It is well established in UK law that employees need to have two years' continuous service with their employer to bring a claim of unfair dismissal. In Stubbs v Grafters Ltd, the Employment Appeal Tribunal (EAT) held that this rule could not be set aside for agency workers, even if they found it more difficult to accrue the relevant service.


Basic facts

Mr Stubbs worked for Grafters Ltd from 1 March to 2 October 2017. Although he was well outside the usual time limit of three months less one day, he lodged tribunal proceedings in February 2021 detailing why it had not been reasonably practicable for him to do so earlier.


Tribunal decision

Although his claim was accepted as a claim for unfair dismissal, the tribunal asked Mr Stubbs to give reasons why it should not be struck out given that he did not have the two years’ continuous service required to bring an (ordinary) unfair dismissal claim. When Mr Stubbs did not seem to respond, his claim was duly struck out.

He appealed to the EAT, arguing that the tribunal had failed to consider his whistleblowing claim. Although not a ground of appeal advanced on his Notice of Appeal, Mr Stubbs also argued during the appeal hearing itself that the two years' service requirement for a claim of unfair dismissal should be disallowed because, as an agency worker, it was impossible for him to satisfy it.


EAT decision

The company’s involvement in the appeal was limited to filing a skeleton argument which did not address the alleged whistleblowing allegation. It argued that Mr Stubbs was a worker and not an employee and therefore could not bring an unfair dismissal claim under the Employment Rights Act 1996 (ERA).

It also argued that Mr Stubbs had not been dismissed, instead, he was not offered additional assignments. Further, it argued that the tribunal did not have jurisdiction to hear the unfair dismissal claim because he did not have two years' service as an employee.

In terms of the whistleblowing claim, Mr Stubbs explained during the course of the EAT hearing that he was locked into a fridge by a manager, which was a breach of health and safety law.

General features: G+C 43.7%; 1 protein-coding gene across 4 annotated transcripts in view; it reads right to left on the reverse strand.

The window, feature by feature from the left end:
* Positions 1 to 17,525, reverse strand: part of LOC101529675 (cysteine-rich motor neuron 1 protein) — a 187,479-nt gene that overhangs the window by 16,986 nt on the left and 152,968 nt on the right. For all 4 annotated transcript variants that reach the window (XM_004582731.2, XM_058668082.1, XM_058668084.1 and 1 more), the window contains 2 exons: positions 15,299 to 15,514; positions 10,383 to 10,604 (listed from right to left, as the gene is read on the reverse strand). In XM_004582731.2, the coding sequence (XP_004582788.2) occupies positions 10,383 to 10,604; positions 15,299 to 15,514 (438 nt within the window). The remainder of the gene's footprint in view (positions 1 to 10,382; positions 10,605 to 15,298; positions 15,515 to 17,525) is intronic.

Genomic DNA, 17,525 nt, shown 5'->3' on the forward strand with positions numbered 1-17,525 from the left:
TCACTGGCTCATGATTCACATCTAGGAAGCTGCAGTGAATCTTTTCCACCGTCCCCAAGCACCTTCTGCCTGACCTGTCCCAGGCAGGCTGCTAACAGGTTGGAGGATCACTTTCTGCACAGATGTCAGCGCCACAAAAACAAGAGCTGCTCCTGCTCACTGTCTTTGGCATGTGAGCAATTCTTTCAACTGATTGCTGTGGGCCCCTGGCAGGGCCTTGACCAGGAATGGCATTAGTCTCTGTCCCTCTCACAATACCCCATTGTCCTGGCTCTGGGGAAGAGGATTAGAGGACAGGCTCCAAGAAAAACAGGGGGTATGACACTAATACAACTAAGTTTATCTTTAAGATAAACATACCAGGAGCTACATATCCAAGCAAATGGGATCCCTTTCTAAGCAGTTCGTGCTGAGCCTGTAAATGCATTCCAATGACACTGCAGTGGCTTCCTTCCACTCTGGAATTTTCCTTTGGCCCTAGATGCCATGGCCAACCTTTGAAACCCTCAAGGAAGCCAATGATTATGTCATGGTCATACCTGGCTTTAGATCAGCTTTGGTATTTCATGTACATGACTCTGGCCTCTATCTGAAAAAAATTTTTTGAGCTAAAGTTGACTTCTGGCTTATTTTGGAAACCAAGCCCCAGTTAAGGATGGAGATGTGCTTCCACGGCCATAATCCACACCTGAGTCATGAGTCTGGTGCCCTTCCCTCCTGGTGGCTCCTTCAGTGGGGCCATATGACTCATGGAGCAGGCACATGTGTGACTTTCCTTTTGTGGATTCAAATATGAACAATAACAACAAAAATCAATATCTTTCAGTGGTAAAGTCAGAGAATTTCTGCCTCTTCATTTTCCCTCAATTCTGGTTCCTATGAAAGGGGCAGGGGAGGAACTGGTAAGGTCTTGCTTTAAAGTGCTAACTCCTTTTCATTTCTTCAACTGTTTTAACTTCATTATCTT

The EAT postulated that the tribunal had likely overlooked that Mr Stubbs might have been bringing an automatically unfair dismissal claim (in other words that he had been dismissed for blowing the whistle) because of the way his claims were set out on his Employment Tribunal Claim Form (ET1). Indeed, the whistleblowing claim had not been specifically mentioned in the strike out order.

Without coming to a conclusion on the merits of the claim, the EAT agreed that the tribunal was wrong to strike out the whistleblowing claim. It decided this on the basis of the exceptions under the ERA (which include whistleblowing claims) to the usual requirement for two years’ service before bringing an unfair dismissal claim.

It, therefore, remitted the matter to the tribunal to hear the relevant evidence, including whether it was reasonably practicable for the claim to have been presented on time, (or if not whether it was filed within a reasonable period thereafter) and about Mr Stubbs’ employment status.

As for the ordinary unfair dismissal claim, the EAT looked at this for completeness although it did not form part of the appeal. As unfair dismissal is a statutory construct, the appeal tribunal noted that it was not for judges to make or rewrite the law as that is a matter for parliament and politicians.

As things stand, the EAT said the law was quite clear. In other words, the ERA requires an employee to have been in continuous employment for a minimum of two years to make a complaint of ordinary unfair dismissal. As Mr Stubbs did not have sufficient continuous employment, the judge was correct to strike out that aspect of the claim.